While writing my ecological science fiction fantasy novel, Koraalen: Planetary Symbiosis, I sat out in my backyard with a notebook and a pen. Listening to the birds twittering away in the trees, I would sketch out an outline of scenes for my new chapter. I didn’t sit in front of the computer to actually start composing those scenes until I was satisfied with my outline. The outline wasn’t written in stone (only ink on paper). Frequently I would change things up once at the computer, actually writing— sometimes deleting a scene, or adding a scene—sometimes just changing it a bit as I went along.
Soothe the Body—Soothe the Brain
One of my favorite ways to combat writer’s block is a soothing soak in a nice warm bath—Epsom salts are my favorite, but maybe some of you are bubble bath, or bath oil fans. I set my iPhone or iPad nearby. Then I just relax—let that spark kindle in my mind. Every time something promising reveals itself to me, I call on Siri and have her add it to my Ideas List that I created for that book.
Yes, I said corners—plural. I scoped out my favorite places to sit, think, and write. For me, while writing my ecological science fiction fantasy novel, Koraalen: Planetary Symbiosis, my favorite place to outline chapter scenes was my backyard. Once I finished the scene outlines, then it was time to move to the computer and start fleshing it out (another writer’s corner at my desk). And could I call the tub a writer’s corner? Yes, I suppose I could!
Sounds—Relaxing, or Distracting?
Every writer is unique. Every writer’s situation is unique. Some writers thrive in quiet offices with only the sound of the keyboard keys clicking away for inspiration. Some writers abhor silence. Does classical music inspire you? What about relaxing nature sounds?
What about, dare I ask, children? Yes, I said it. Some writers have no problem with sounds of any sort, even their children fighting over a board game in the same room doesn’t distract them from their writing. But, let’s face it, some people just need peace and quiet. Noise distractions could literally cause their brains to lock up, frozen in the desolate blankness of writer’s block.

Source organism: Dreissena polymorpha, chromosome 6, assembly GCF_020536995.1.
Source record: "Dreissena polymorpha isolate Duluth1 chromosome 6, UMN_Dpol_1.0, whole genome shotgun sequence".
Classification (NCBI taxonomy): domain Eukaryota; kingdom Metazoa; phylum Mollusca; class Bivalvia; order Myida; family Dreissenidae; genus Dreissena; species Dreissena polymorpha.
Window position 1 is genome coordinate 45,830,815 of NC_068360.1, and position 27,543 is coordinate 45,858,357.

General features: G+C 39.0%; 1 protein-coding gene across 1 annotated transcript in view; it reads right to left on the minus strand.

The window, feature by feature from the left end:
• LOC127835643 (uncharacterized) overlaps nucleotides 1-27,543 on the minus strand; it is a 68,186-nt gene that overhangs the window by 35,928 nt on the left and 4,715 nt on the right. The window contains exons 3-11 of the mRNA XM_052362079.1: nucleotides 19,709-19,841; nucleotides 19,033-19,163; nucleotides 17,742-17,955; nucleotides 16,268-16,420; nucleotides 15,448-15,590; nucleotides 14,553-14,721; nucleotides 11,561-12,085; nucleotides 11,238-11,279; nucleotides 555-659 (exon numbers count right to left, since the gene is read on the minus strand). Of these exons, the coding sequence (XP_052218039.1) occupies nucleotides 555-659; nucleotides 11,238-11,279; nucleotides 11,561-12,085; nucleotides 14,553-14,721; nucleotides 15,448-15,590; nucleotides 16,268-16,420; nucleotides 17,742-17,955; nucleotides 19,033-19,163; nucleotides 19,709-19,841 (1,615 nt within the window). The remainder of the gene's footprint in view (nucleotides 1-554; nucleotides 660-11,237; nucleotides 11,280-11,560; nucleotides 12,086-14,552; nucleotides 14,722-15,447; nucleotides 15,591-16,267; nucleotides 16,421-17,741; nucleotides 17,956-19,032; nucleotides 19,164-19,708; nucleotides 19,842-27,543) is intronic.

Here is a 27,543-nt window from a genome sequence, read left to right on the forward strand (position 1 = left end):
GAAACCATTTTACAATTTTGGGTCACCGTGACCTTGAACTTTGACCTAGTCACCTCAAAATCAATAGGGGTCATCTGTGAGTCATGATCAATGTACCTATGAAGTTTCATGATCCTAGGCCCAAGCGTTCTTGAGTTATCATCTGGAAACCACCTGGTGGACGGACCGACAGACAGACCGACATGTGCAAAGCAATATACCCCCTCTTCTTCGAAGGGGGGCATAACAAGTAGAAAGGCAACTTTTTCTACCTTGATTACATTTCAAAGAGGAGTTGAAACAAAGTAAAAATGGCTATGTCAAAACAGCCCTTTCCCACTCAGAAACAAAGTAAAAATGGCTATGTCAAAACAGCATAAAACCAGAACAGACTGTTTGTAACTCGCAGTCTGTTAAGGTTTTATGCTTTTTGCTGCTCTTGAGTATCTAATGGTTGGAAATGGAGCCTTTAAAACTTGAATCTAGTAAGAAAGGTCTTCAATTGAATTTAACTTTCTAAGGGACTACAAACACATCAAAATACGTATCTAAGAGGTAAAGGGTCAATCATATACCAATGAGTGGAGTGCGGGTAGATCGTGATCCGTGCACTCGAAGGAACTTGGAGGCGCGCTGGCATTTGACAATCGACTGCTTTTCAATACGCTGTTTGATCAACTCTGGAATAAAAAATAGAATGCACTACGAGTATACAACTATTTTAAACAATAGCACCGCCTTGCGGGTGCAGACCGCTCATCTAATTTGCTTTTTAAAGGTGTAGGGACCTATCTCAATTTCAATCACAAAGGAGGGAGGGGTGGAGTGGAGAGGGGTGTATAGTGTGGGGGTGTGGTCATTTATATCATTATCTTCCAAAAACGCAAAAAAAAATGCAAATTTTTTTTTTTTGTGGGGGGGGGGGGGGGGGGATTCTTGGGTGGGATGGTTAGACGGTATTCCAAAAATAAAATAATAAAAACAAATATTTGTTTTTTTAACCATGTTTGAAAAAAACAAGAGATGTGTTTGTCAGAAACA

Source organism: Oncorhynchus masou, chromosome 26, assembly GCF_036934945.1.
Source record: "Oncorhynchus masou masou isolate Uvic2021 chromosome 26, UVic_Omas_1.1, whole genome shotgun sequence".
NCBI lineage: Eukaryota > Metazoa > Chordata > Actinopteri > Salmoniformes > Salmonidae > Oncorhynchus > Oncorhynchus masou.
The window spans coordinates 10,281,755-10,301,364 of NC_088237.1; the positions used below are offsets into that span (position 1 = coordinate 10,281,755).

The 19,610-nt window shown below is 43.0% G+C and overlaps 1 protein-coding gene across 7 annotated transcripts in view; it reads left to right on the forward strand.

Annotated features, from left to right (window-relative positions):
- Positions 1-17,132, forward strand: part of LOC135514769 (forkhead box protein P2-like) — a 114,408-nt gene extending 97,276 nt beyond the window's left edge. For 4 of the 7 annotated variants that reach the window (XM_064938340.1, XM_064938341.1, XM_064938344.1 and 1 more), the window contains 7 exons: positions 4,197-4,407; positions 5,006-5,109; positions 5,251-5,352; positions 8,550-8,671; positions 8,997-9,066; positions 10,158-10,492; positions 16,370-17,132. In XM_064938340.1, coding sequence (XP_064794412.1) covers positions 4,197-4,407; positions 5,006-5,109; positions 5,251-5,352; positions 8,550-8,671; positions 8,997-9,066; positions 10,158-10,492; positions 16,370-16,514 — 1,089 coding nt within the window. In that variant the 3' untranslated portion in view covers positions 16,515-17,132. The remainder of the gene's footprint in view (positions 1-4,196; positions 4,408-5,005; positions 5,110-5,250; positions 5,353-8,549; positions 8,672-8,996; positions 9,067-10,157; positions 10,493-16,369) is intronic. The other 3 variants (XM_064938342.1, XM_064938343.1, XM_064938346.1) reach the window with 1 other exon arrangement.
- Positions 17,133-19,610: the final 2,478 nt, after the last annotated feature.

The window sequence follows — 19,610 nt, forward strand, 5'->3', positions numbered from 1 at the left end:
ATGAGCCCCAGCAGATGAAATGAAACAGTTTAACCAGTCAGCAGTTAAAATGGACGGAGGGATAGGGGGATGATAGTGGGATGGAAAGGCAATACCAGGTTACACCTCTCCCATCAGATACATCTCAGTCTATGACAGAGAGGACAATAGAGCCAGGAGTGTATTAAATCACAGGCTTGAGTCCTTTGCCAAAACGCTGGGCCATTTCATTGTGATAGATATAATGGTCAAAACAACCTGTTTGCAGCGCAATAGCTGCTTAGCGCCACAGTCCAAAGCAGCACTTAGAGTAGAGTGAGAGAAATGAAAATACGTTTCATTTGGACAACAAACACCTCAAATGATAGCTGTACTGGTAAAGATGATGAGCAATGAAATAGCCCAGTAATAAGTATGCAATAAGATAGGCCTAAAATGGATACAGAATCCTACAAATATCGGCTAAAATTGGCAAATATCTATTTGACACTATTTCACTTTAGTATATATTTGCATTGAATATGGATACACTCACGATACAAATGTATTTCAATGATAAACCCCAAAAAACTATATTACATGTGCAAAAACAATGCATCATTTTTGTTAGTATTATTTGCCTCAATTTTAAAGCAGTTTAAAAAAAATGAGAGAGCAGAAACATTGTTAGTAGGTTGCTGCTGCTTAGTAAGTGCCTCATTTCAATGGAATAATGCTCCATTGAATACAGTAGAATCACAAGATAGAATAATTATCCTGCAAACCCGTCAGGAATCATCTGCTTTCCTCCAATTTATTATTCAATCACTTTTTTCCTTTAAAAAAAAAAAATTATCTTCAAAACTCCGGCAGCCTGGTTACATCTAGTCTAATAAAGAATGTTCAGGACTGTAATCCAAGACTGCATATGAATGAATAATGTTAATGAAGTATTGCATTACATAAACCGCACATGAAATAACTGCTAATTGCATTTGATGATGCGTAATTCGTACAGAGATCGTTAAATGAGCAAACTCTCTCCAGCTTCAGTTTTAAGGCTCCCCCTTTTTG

If that’s you, and you have children, you may need to be resourceful to combat writer’s block. Maybe you need to write at night when they’re sleeping. If that’s not an option, perhaps an understanding with the family is needed. You literally schedule writing time, when the family knows you will be cloistered away in your office, writing. If your children are very young, you’ll have to schedule someone there to be with them—another family member, perhaps—allowing you the time and space you need to work.
What is MY Sounds Preference?
In my case, music can be helpful, as long as it doesn’t cause me to start singing; which, is another of my passions. I also find nature sounds to be extremely relaxing. Therefore, nature sounds in music is a double bonus.
The point is, you need to know yourself. You want your writer’s corners to be conducive to writing, obviously, and sound—or the lack thereof—is a significant part of the equation. Sound can be relaxing (helping to dispel writer’s block), or distracting (potentially causing writer’s block). It’s your call. This may take some exploration and experimentation on your part; but answering this question could be a key weapon in your arsenal to combat writer’s block.
Now, this is a subject close to my heart. How, you might ask, can scents combat writer’s block? And, here’s my answer. I absolutely love the scent of flowers, or various essential oils wafting across the room from a strategically positioned diffuser. Some essential oils are even purported to have particular benefits that could, potentially, help a writer struggling with writer’s block. Of course, I’m not saying that the experts literally say, “Hey! This essential oil will combat writer’s block!” However, I am saying that certain essential oils are touted to help with cognitive processes, soothe frayed nerves, and all manner of other emotional and mental balancing and clarifying benefits.
I am not an expert on essential oils, but I have done my homework, and I do have some reference books on the subject. So, I definitely tinker with that a bit. At the very least, as I stated above, I absolutely love the scents! So, that alone can certainly create a pleasant writing atmosphere for me. Writer’s block snuffed out by the sweet scents of plant essences!
So, those are my favorite proactive tips to combat writer’s block. Even better, they can potentially prevent writer’s block! With a combination of organizational skills—first creating, then utilizing valuable resources—and orchestrating a relaxing writing atmosphere, tackling writer’s block becomes a much less daunting prospect.
What do you do to combat writer’s block? Let me know in the comments below!